Call 855-808-4530 or email [email protected] to receive your discount on a new subscription.
Managing partners and members of executive committees in the more successful law firms that are organized into substantive departments and/or practice groups strongly support the concept of having Practice Group Leaders (PGLs) assume a major role in their firms’ efforts to: 1) insure partner coordination, control and accountability over fields of law, areas of practice and client matters to provide high quality legal services to clients in a timely manner at fees that are fair to the clients and their firms; 2) increase the productivity levels of all timekeepers within their practice groups; 3) increase the economic contribution of their practice groups to the firm to enhance revenue and profitability; and 4) assume primary responsibility for communications to and from members of their practices about firm economics, priorities and business issues, as well as practice growth and client development initiatives.
*May exclude premium content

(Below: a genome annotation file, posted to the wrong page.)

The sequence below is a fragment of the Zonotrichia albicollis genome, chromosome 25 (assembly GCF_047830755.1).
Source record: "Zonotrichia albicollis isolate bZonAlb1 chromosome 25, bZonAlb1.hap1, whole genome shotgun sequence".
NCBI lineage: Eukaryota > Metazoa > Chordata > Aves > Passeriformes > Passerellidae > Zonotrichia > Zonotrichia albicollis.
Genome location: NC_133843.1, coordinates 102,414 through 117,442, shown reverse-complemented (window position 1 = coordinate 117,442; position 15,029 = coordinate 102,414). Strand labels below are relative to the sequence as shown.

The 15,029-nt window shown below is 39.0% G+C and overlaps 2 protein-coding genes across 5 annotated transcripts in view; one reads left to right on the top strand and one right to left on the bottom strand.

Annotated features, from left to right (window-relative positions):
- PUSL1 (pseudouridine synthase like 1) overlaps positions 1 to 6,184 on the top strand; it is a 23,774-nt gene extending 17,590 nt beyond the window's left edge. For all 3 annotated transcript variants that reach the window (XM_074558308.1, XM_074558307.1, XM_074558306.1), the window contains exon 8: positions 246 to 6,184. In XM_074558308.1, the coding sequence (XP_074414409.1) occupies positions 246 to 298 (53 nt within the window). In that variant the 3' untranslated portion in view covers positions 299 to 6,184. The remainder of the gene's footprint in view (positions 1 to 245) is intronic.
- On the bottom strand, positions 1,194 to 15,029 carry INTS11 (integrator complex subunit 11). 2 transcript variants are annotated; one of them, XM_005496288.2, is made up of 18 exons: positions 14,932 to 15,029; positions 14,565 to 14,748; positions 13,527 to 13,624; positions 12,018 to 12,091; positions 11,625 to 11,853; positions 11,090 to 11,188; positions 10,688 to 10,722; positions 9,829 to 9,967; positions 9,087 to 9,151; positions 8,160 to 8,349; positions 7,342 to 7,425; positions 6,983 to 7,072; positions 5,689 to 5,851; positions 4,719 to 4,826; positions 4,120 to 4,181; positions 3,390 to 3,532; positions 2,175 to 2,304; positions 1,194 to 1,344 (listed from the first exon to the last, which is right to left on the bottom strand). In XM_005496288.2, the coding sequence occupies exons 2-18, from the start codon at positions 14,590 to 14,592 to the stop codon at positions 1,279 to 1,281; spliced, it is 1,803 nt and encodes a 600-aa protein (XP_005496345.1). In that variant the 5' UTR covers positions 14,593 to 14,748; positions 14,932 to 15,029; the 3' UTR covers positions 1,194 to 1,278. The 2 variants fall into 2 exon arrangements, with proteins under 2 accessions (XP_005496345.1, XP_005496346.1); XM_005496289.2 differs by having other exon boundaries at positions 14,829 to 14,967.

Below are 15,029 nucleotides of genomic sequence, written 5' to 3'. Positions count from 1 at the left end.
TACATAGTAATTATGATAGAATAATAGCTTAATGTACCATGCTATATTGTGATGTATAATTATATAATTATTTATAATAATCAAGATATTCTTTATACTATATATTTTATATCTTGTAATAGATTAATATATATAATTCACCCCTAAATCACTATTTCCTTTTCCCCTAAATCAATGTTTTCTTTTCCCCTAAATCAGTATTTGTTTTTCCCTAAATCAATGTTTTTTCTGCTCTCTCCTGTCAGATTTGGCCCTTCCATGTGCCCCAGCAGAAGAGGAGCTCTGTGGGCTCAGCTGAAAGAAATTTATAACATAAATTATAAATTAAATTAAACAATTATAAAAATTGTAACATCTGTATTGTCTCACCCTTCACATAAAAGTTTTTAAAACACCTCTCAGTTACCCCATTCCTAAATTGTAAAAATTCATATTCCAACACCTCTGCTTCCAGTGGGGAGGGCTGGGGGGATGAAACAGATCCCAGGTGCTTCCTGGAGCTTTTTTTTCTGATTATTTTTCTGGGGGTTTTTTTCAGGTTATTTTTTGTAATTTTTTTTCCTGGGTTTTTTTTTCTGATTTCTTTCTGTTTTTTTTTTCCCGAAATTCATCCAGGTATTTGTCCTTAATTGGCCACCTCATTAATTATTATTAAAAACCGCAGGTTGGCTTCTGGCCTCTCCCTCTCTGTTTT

By J. Mark Santiago
A Silver Tsunami of aging partners is threatening the legal profession. There’s a way to higher ground.
By Jennifer Simpson Carr
The global COVID-19 pandemic forced lawyers — individuals whose relationships formerly depended upon firm handshakes and looking their clients directly in the eye — to build client trust through a tiny camera lens. Here's a Q&A with GCs to discuss what matters most to their companies when hiring outside counsel.
By Aaron Y. Strauss
While acquiring the skills necessary to develop business is certainly a life-long journey, here are five critical elements to consider from the outset.
By DeWitt A. Sullivan
Partnerships are relationships, ideally relationships built on trust and a common goal. Successful partnerships require all parties working together — working together to service a client fully, generate revenue and to build a business. This requires openness and coordination.